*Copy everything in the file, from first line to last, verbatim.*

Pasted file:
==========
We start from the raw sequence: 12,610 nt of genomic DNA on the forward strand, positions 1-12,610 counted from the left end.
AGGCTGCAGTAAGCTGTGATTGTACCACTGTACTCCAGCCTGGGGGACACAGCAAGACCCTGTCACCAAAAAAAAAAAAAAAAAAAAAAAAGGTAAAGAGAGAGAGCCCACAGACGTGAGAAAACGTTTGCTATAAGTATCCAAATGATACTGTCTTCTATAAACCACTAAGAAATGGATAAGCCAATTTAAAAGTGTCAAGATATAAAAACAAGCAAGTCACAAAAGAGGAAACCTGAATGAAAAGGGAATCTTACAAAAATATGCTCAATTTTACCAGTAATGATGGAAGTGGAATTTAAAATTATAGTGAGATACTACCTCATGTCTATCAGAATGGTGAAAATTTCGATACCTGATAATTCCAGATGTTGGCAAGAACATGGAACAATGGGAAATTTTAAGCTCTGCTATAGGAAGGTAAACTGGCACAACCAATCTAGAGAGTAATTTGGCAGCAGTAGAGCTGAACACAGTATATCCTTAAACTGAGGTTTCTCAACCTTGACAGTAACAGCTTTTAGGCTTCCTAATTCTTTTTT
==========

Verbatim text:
We start from the raw sequence: 12,610 nt of genomic DNA on the forward strand, positions 1-12,610 counted from the left end.
AGGCTGCAGTAAGCTGTGATTGTACCACTGTACTCCAGCCTGGGGGACACAGCAAGACCCTGTCACCAAAAAAAAAAAAAAAAAAAAAAAAGGTAAAGAGAGAGAGCCCACAGACGTGAGAAAACGTTTGCTATAAGTATCCAAATGATACTGTCTTCTATAAACCACTAAGAAATGGATAAGCCAATTTAAAAGTGTCAAGATATAAAAACAAGCAAGTCACAAAAGAGGAAACCTGAATGAAAAGGGAATCTTACAAAAATATGCTCAATTTTACCAGTAATGATGGAAGTGGAATTTAAAATTATAGTGAGATACTACCTCATGTCTATCAGAATGGTGAAAATTTCGATACCTGATAATTCCAGATGTTGGCAAGAACATGGAACAATGGGAAATTTTAAGCTCTGCTATAGGAAGGTAAACTGGCACAACCAATCTAGAGAGTAATTTGGCAGCAGTAGAGCTGAACACAGTATATCCTTAAACTGAGGTTTCTCAACCTTGACAGTAACAGCTTTTAGGCTTCCTAATTCTTTTTT